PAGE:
• Ukraine’s pre-war population of 44 million: a broken dream?

    Refugees from Mariupol leaving Lviv train station on 24 March, 2022. Most of them left Ukraine. Photo: Ukrainian state railway operator.

    “What is cooler than a family of 44 million?” asks a phrase on a mural in central Kyiv. 44 million was the estimated Ukrainian population before Russia’s full-scale invasion, and the mural, painted after it started, rhetorically appeals to national unity. Despite Ukrainians answering this question with “nothing”, the figure is far from correct – and may always be unreachable.

    In almost two years of all-out war, about six million Ukrainians have left the country. Before the invasion, three million were working abroad, where they have mostly stayed since. Each new day they strengthen their ties with their host countries, and lower the chances of ever coming back.

    Ukrainian President Volodymyr Zelenskyy understands the negative effects of depopulation. In his New Year’s speech, traditionally perceived as policy-setting, he said a rather controversial phrase: “I wish everyone who is still hesitating [about whether to come back] to make a bold choice next year ― […] to find themselves here, because it’s the only place on earth where we can all say: we are at home.”

    Many will probably do otherwise. According to the leading Ukrainian demographer, Ella Libanova, most of those abroad will never come back. During the Balkan wars of the 1990s, a third of the refugees never returned ― and most of those wars ended in less than two years. It’s worth noting that Ukrainian refugees are mostly well-educated. “70 percent of women refugees have finished university. Do you think aging Europe is interested in keeping them there? It definitely is!” Libanova said in a recent speech.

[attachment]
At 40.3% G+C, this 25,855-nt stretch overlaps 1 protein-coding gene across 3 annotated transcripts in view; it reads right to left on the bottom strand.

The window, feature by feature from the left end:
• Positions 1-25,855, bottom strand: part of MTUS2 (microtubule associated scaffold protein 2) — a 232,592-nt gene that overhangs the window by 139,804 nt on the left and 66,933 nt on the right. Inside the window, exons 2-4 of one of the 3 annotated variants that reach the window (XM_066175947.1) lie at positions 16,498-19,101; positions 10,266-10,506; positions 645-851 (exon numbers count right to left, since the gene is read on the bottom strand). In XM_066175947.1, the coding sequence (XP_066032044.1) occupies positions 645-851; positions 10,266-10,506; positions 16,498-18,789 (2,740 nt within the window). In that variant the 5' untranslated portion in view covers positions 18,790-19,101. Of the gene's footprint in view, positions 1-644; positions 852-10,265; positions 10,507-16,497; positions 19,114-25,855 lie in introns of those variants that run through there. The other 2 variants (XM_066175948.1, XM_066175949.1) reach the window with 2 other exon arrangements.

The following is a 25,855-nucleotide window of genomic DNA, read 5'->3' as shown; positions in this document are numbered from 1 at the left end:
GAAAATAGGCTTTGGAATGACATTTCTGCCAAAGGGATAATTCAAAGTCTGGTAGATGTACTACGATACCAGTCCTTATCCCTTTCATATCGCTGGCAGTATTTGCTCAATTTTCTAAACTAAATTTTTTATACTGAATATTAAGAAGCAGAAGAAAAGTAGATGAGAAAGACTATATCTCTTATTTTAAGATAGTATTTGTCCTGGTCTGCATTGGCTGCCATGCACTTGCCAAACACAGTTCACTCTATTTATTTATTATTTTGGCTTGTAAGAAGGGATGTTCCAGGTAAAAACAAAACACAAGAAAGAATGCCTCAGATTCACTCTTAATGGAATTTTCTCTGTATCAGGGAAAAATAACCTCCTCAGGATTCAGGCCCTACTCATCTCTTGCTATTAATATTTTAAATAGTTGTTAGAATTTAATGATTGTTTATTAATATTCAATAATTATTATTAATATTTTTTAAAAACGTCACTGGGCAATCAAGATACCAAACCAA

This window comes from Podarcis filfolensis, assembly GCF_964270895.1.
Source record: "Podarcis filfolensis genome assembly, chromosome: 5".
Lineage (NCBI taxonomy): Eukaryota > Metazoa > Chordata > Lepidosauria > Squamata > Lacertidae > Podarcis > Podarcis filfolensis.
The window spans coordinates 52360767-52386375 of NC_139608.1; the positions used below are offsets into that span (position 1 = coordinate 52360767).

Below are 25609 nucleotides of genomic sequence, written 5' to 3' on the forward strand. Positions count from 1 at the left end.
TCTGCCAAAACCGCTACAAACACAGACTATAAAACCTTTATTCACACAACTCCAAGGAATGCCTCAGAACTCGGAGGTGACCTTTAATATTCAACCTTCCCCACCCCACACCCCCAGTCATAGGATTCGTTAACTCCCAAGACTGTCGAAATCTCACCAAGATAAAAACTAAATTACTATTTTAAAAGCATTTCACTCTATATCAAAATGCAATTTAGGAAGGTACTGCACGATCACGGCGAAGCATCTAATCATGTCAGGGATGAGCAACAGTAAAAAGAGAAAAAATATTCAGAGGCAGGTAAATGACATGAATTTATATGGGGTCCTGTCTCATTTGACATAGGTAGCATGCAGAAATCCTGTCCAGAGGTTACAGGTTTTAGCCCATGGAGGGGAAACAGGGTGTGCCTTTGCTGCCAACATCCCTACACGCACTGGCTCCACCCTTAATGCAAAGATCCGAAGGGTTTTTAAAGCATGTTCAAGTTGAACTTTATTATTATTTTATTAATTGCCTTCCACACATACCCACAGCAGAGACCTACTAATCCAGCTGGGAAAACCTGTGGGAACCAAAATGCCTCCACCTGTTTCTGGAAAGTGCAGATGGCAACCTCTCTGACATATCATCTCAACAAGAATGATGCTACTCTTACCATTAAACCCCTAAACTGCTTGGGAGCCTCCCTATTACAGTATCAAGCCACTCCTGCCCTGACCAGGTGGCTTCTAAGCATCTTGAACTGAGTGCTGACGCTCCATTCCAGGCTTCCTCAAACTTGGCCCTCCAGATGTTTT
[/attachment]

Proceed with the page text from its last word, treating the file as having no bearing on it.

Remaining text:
What can be done? A postwar baby boom is not expected: since the 1960s Ukrainian women haven’t been leaning towards having many children. So the key to making a family of 44 million again lies in tolerance of other nationals. Hopefully economic growth will attract people from faraway cultures ― and Ukrainians will have to kindly accept them, says Libanova.

    This article is part of the "The demographic battleground" edition
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    Ukraine's pre-war population of 44 million: a broken dream?